When they start a new project, the team typically upgrades to a new Unity version (they’re currently on Unity 2017.3). And as part of their ongoing R&D, they regularly install the latest versions to familiarize themselves with new features they want to try out, such as the Scriptable Render Pipeline (SRP). They’ll be migrating to Unity 2018 soon.
Hospital clients operate better with VR and 360 video
Doing around 20 Unity-based projects a year has given the team a lot of VR and 360 video experience for many top-tier clients, including Kaiser Permanente, the third-largest non-profit hospital organization in the U.S.
“Generally, within the medical arena, clients ask us for help with one major use case: to build a collaborative virtual mockup in 3D space,” says Adams. “Hospital project managers regularly tell us how difficult it is for surgical teams to understand how a procedure room will work for them before it gets built. If the PM can’t get the surgical team to engage and buy in on the project, the hospital inevitably needs to remodel right away because it’s not working for the team.”
For example, Kaiser Permanente was designing a new interventional radiology room and wanted to be sure that it would function smoothly for their medical team. Mortenson built the entire room virtually, according to specifications, so that everyone on the team could enter the space and interact with it in order to help finalize the design of a room they’ll be collaborating in for years. To that end, all the specified equipment was faithfully represented in 3D so the surgical team could reach out and manipulate the light booms, tables, and everything else that they typically interact with. Watch the Kaiser radiology room video to see it in action.
On another project, when Mortenson customers are designing or building a new treatment center or operating room, the client stakeholders – including project managers, doctors, nurses and technical personnel – typically want to interact with the different elements and make decisions about room dimensions, ergonomics, aesthetics, functional systems, and workflow efficiency very early in the project. “It gives them a great opportunity to spot, discuss and correct any problems,” says Kinsman. Watch how Mortenson created a collaborative work environment for the hospital wing of the University of Washington Medical Center.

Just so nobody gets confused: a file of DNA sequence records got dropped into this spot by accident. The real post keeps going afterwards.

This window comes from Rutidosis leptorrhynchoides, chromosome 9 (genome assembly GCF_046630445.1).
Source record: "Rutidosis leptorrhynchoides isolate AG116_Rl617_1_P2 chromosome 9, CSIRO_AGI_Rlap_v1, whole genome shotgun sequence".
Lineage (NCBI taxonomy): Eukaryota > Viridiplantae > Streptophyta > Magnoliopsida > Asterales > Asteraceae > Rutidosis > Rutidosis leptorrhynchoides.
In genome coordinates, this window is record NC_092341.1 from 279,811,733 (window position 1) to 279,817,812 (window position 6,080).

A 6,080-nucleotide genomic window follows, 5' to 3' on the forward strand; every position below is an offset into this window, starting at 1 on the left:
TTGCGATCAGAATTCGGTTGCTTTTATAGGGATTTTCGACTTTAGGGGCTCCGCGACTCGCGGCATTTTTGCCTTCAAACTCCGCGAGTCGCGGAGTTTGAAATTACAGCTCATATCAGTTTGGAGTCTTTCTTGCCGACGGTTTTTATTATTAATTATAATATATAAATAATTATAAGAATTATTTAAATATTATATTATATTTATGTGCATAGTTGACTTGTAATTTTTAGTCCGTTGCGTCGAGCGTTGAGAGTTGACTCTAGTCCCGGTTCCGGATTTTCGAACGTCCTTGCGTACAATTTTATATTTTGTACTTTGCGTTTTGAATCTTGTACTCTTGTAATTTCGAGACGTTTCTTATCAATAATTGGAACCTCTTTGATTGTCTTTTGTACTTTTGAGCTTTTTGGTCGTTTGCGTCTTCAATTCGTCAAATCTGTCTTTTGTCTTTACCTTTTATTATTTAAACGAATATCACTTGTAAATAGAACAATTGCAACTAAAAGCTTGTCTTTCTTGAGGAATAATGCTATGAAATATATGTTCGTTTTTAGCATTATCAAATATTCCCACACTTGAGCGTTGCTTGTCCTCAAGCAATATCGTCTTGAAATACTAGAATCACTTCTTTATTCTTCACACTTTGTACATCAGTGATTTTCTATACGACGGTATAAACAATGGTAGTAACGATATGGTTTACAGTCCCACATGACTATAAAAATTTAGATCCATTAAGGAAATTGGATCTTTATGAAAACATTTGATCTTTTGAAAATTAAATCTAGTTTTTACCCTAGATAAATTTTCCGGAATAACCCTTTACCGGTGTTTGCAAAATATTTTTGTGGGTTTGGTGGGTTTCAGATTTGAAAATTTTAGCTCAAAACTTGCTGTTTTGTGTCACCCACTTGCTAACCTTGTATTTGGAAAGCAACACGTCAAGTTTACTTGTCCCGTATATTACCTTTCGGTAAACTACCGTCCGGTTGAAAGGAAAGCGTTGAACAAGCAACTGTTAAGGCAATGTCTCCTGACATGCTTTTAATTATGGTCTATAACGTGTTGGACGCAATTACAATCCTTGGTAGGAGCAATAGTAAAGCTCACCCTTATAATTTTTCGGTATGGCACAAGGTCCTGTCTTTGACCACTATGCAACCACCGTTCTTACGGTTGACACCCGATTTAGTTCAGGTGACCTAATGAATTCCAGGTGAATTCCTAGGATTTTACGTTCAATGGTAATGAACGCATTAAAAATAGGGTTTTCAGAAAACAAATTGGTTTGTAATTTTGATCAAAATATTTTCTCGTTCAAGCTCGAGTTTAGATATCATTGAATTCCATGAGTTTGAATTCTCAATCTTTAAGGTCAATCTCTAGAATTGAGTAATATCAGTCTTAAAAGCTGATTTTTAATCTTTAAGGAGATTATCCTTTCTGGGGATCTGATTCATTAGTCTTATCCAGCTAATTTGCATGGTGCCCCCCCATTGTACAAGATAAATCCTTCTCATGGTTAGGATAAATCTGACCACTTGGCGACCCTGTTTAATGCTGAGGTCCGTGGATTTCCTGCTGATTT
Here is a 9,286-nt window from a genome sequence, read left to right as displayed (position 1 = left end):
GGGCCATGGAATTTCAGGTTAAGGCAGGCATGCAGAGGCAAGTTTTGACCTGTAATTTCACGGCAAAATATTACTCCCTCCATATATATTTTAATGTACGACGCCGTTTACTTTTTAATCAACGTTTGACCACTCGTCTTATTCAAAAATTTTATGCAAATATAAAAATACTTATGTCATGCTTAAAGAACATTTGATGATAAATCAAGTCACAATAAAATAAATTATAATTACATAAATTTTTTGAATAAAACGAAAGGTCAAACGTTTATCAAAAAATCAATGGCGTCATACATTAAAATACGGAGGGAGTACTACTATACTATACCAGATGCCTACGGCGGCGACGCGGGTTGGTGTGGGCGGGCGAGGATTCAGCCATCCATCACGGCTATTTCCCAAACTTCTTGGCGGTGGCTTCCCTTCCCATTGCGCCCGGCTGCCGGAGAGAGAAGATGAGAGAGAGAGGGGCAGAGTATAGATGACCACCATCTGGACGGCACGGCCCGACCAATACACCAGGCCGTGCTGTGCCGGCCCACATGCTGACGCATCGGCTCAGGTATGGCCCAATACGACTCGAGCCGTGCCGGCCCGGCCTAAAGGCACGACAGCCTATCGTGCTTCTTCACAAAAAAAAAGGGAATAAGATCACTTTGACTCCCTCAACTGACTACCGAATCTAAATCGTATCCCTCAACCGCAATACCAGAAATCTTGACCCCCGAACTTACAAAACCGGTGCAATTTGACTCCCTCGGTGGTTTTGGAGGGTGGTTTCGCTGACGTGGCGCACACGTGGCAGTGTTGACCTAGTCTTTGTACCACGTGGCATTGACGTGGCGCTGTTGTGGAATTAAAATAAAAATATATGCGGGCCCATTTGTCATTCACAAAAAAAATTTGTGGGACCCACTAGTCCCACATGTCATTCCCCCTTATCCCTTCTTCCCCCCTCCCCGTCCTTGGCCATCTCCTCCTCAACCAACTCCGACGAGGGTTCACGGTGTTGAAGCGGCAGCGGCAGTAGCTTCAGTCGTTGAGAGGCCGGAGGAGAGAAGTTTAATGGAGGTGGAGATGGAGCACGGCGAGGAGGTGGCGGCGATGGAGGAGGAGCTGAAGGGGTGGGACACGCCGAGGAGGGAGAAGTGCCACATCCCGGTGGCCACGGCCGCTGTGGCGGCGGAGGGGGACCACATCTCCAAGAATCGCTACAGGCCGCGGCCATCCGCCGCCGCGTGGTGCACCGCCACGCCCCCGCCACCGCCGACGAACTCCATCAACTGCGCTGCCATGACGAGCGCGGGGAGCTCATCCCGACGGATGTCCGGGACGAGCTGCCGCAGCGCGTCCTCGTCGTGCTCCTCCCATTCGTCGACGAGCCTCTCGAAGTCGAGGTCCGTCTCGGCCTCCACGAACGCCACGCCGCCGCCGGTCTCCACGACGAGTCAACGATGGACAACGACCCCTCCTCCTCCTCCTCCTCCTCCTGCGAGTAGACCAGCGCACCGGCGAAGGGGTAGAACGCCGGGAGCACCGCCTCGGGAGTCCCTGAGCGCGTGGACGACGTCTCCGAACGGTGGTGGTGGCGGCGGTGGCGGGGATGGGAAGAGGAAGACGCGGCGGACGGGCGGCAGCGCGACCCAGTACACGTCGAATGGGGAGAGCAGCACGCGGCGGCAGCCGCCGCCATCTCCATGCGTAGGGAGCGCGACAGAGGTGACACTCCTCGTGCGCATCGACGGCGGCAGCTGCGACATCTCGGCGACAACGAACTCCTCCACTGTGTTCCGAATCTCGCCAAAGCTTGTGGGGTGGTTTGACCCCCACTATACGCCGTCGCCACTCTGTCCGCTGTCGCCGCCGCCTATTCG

Many healthy benefits flow from virtual projects
In terms of design review projects for healthcare clients, Mortenson’s Virtual Insights team has delivered substantial value. Courtesy of their interactive VR pieces, clients have enjoyed huge savings and avoided major flaws and frustrations before any concrete was poured, walls built or materials ordered, and all without having to spend time and money on a physical mockup.
For example, Bob Dillon, Capital Projects Manager at University of Washington Medical Center, stated, “It’s always there – you can go back to it and review what your decision was or review how a change might impact the rest of the project.” And Kinsman adds, “Our clients always prefer the virtual reality mockup over a physical mockup because it’s so cost-effective and informative.”
Mortenson saw much success with Kaiser as well. “With the interactive, immersive VR experience we built with Unity, the project team was able to identify deficiencies in the design, ensure the most productive and efficient workflows, and get important buy-in from the medical professionals. And importantly, this allowed Kaiser to stay on budget and schedule without the expense and lead time associated with physical mockups,” concludes Adams.
Finally, it’s not surprising that due to Unity’s flexibility, wide platform support, and extensive ecosystem – such as the supportive community and Asset Store – it has quickly become Mortenson’s go-to platform for bringing great value and important design-validation processes to their clients in the medical industry.
“We’ve always had ways to visualize – in 2D or 3D – new building designs, but what Unity gives us is a powerful way to build designs at scale where our clients can fully experience every aspect of their new space like dimensions, functions, windows, lighting, colors, textures, etc. Interactive VR gives you that immediate client feedback, important decision-making, and helps our clients save time and money.”
“With the interactive, immersive VR experience we built with Unity, the project team was able to identify deficiencies in the design, ensure the most productive and efficient workflows, and get important buy-in from the medical professionals. And importantly, this allowed Kaiser to stay on budget and schedule without the expense and lead time associated with physical mockups.”